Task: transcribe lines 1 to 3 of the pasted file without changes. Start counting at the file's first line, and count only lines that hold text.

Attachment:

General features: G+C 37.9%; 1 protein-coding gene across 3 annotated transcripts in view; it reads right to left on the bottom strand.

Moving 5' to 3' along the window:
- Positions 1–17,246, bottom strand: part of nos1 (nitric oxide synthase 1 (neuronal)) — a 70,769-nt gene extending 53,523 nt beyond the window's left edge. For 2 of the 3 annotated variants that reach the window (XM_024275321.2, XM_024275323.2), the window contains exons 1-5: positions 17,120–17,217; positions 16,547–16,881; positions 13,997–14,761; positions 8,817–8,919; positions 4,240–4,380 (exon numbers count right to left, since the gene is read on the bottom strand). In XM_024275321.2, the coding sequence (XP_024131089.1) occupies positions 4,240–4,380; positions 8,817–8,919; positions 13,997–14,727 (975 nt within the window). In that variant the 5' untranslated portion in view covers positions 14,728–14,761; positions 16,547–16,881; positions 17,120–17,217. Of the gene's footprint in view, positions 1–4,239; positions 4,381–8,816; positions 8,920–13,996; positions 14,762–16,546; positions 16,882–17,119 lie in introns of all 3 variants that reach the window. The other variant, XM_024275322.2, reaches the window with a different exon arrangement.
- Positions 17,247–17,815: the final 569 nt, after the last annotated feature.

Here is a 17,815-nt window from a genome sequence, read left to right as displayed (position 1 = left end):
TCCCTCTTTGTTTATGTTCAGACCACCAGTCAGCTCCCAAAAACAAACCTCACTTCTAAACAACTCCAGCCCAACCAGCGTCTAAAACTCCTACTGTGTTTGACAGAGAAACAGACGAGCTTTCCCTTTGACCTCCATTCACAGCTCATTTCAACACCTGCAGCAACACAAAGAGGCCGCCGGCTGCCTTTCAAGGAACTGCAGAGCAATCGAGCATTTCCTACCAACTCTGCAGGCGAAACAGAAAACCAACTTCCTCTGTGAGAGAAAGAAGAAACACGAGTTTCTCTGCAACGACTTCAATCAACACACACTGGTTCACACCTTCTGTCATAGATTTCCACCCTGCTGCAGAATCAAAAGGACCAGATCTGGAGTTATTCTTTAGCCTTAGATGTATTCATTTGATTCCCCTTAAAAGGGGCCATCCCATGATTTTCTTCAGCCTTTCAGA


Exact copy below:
General features: G+C 37.9%; 1 protein-coding gene across 3 annotated transcripts in view; it reads right to left on the bottom strand.

Moving 5' to 3' along the window:
- Positions 1–17,246, bottom strand: part of nos1 (nitric oxide synthase 1 (neuronal)) — a 70,769-nt gene extending 53,523 nt beyond the window's left edge. For 2 of the 3 annotated variants that reach the window (XM_024275321.2, XM_024275323.2), the window contains exons 1-5: positions 17,120–17,217; positions 16,547–16,881; positions 13,997–14,761; positions 8,817–8,919; positions 4,240–4,380 (exon numbers count right to left, since the gene is read on the bottom strand). In XM_024275321.2, the coding sequence (XP_024131089.1) occupies positions 4,240–4,380; positions 8,817–8,919; positions 13,997–14,727 (975 nt within the window). In that variant the 5' untranslated portion in view covers positions 14,728–14,761; positions 16,547–16,881; positions 17,120–17,217. Of the gene's footprint in view, positions 1–4,239; positions 4,381–8,816; positions 8,920–13,996; positions 14,762–16,546; positions 16,882–17,119 lie in introns of all 3 variants that reach the window. The other variant, XM_024275322.2, reaches the window with a different exon arrangement.